One of the beautiful things about the Japanese language is how much you can get by on onomatopoeia. "Pera Pera" refers to how fluently one speaks. "Doki Doki" the beating of a nervous heart. "Gucha Gucha" is messy and "Fuwa Fuwa" could describe a fluffy pillow. "Don don," the sound of work and stress piling up. As I have proven not to be so "pera pera" when it comes to speaking Japanese, I am grateful for the mixture of sounding words and hand motions which enable me to "niko niko" with friends, be "poka poka" in the winter, and sit down and "mogu mogu" at restaurants from time to time whilst living in Japan.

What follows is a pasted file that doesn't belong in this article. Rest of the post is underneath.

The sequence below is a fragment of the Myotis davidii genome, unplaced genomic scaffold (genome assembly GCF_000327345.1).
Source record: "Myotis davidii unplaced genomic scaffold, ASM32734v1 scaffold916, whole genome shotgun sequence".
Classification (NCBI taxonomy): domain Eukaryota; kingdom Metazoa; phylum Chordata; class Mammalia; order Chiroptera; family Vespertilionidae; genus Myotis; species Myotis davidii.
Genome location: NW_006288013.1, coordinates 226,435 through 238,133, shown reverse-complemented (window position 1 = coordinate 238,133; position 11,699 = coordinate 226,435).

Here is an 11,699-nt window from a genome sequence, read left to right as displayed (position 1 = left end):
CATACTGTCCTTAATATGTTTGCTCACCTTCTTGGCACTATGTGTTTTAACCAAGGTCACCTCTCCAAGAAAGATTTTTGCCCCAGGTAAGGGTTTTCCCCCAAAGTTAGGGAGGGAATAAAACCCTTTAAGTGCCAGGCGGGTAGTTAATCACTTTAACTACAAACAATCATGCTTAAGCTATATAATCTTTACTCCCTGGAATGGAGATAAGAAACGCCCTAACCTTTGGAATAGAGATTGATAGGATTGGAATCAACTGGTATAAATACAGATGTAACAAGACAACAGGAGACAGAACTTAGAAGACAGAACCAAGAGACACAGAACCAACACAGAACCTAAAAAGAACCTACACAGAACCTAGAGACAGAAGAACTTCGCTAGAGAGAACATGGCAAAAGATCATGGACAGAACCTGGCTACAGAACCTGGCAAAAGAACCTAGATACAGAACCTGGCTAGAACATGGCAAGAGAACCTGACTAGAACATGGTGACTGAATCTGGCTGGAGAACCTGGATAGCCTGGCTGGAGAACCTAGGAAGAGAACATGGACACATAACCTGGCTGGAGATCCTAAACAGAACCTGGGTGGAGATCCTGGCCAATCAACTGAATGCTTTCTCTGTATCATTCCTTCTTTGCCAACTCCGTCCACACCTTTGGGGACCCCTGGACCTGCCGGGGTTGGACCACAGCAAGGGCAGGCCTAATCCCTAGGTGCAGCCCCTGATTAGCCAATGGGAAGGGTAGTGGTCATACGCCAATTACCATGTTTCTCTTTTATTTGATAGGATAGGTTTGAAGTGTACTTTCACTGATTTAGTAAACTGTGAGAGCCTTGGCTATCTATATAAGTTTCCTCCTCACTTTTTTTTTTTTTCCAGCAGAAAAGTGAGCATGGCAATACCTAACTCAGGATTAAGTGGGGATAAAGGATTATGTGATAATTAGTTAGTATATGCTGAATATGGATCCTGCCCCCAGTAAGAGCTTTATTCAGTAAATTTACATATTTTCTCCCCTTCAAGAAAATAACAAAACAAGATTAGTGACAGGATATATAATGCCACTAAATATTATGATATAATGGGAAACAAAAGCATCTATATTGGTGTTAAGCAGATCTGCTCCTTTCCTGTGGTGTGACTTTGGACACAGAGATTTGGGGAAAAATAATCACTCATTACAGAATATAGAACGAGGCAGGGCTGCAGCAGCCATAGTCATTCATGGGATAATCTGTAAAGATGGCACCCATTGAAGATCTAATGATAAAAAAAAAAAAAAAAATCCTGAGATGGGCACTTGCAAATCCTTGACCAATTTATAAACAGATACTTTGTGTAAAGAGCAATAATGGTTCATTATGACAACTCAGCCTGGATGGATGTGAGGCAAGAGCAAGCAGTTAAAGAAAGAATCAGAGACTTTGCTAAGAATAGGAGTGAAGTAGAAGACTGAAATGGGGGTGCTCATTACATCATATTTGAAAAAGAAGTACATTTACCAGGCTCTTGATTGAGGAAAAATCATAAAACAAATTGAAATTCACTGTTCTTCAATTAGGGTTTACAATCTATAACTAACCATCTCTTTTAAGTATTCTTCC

I had one of those rare heartwarming experiences recently which arise once in a while to remind me how much I should appreciate the life I am living. "Zaa Zaa" said the rain as I stood on a creaking stool ("mishi mishi") playing music for a gathering of friendly faces under the soon-to-be-torn-down shed-like tunnels of Shimokitazawa. The all-you-can-drink (nomihodai) and all-you-can-eat (tabehodai) acoustic music event was held at Usaya, a tiny bar/restaurant in this hip neighborhood of Tokyo which is on the cusp of being developed into giant ugly high-rise apartment buildings. The 2 staff members worked tirelessly with smiles on their faces, filling glass after glass with sangria, wine, beer, shochu... and placing dishes piled high with oishi (yummy) eggplant, somen noodles, grilled fish, plump shrimp and crisp vegetables.... which were ravished within seconds. The bar's ground floor was too tiny to accommodate everyone so people spilled out onto the street. Luckily there was a roof, albeit leaky roof, over the alley way. Soon the rain hammered down... "ZAA ZAA ZAA ZAA!!!" drowning out the sounds of the "pecha kucha" chattering. One adventurous spirit danced out from underneath our cozy shelter... she was soaked instantly. Andi (from Autumn Collective, and SF)started out the evening crooning what I think were romantic songs in German (my German is no where near as amazing as my Japanese)and we all "yeah yeahed" along with him. Tyler Ensrude took the "stage" (aka bottom of a ladder) next. I never would have pictured his rustic alt-country songs as "cute" but that's what the crowd was exclaiming. His voice is so gravelly sincere...I wish there was onomatopoeia to describe it. Takachiho livened things up with his ultra-funky dance moves and Tsuji's puppet-like jig was a hit. It never fails to make me crack up. Next it was my turn. I've played some pretty strange places in my time (a supermarket parking lot, a geology museum, in front of winos in Ireland...) Now I can say I played standing on a stool during a torrential downpour. I'd recommend it to anyone looking for a different perspective (haha) After me, Takachiho (from the band SF)swaggered out some tunes in his throaty Jagger-esque fashion and then, to quiet things down, Mike and Andrew (from the band Karenin) brought some folks upstairs to Usaya's loft to ease our over-boozed minds with "pitter patters" on pillows with flickering lights. As I looked around me I felt so content to be where I was at that moment in time. These things can never be planned. I know there will be many big changes in my life soon and I already feel nostalgic for these moments in Japan. I am grateful to my friends Mike and Tyler for sharing some photos taken at this event. ありがとう
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